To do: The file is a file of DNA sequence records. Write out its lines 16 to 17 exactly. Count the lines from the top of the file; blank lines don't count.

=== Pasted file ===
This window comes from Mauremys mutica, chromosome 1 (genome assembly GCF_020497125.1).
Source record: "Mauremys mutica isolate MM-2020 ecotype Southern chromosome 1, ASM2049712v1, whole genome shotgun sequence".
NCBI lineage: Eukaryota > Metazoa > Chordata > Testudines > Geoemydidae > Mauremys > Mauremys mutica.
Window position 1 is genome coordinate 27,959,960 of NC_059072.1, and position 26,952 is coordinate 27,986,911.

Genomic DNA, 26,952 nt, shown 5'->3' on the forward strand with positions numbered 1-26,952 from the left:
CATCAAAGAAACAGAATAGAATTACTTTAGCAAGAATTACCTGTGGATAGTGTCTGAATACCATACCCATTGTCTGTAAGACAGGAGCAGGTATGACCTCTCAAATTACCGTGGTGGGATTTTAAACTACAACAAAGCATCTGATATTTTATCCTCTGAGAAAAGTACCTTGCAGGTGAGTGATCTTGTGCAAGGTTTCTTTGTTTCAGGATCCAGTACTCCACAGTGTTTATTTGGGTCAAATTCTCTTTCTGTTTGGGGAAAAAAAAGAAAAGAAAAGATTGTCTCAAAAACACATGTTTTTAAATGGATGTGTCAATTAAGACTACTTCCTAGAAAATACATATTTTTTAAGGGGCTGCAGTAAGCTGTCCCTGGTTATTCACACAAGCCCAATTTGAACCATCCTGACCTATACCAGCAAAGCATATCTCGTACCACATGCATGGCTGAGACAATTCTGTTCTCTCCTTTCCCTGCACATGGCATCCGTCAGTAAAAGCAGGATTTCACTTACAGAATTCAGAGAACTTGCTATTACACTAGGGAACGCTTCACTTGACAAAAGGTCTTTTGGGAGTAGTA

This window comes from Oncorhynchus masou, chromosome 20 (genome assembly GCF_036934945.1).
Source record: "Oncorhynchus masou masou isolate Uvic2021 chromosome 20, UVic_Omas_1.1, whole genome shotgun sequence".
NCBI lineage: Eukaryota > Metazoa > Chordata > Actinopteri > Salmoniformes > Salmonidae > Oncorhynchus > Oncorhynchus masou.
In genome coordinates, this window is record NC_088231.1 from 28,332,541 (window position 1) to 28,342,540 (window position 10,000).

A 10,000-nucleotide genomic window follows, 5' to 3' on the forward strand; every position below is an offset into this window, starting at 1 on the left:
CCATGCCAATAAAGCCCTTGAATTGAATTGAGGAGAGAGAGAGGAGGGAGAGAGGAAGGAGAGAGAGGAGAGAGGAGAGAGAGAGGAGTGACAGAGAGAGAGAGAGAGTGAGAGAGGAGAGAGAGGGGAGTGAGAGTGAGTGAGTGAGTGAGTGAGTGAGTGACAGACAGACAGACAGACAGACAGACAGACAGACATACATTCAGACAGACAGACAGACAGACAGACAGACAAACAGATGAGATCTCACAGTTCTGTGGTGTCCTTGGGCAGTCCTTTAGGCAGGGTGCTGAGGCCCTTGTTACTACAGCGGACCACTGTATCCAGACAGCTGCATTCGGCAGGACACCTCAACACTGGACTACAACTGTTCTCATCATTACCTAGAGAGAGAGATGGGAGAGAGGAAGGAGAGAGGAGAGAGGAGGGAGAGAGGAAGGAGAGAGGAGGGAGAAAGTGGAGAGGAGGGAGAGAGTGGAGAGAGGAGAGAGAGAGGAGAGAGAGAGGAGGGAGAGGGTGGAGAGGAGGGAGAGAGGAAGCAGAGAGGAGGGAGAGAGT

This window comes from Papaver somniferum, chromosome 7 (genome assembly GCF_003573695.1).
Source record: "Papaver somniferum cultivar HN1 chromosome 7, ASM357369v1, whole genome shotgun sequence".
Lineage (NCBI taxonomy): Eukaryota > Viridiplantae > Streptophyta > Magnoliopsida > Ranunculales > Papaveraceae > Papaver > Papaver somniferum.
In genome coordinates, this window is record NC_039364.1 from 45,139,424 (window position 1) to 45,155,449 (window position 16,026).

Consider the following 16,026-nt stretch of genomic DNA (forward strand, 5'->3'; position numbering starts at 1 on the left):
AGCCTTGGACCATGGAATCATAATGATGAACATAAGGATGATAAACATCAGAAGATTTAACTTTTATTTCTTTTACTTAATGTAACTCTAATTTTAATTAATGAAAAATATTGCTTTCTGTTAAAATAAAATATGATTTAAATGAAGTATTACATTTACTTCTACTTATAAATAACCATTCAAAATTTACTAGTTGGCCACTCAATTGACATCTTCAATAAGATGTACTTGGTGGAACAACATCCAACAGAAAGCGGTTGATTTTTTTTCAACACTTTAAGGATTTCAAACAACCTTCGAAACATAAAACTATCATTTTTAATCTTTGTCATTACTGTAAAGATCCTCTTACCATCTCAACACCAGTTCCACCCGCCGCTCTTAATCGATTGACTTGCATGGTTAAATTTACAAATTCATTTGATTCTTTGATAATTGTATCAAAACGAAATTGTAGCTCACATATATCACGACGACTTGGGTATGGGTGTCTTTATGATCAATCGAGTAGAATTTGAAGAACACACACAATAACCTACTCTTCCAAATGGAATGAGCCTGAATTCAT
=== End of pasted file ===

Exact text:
In genome coordinates, this window is record NC_039364.1 from 45,139,424 (window position 1) to 45,155,449 (window position 16,026).

Consider the following 16,026-nt stretch of genomic DNA (forward strand, 5'->3'; position numbering starts at 1 on the left):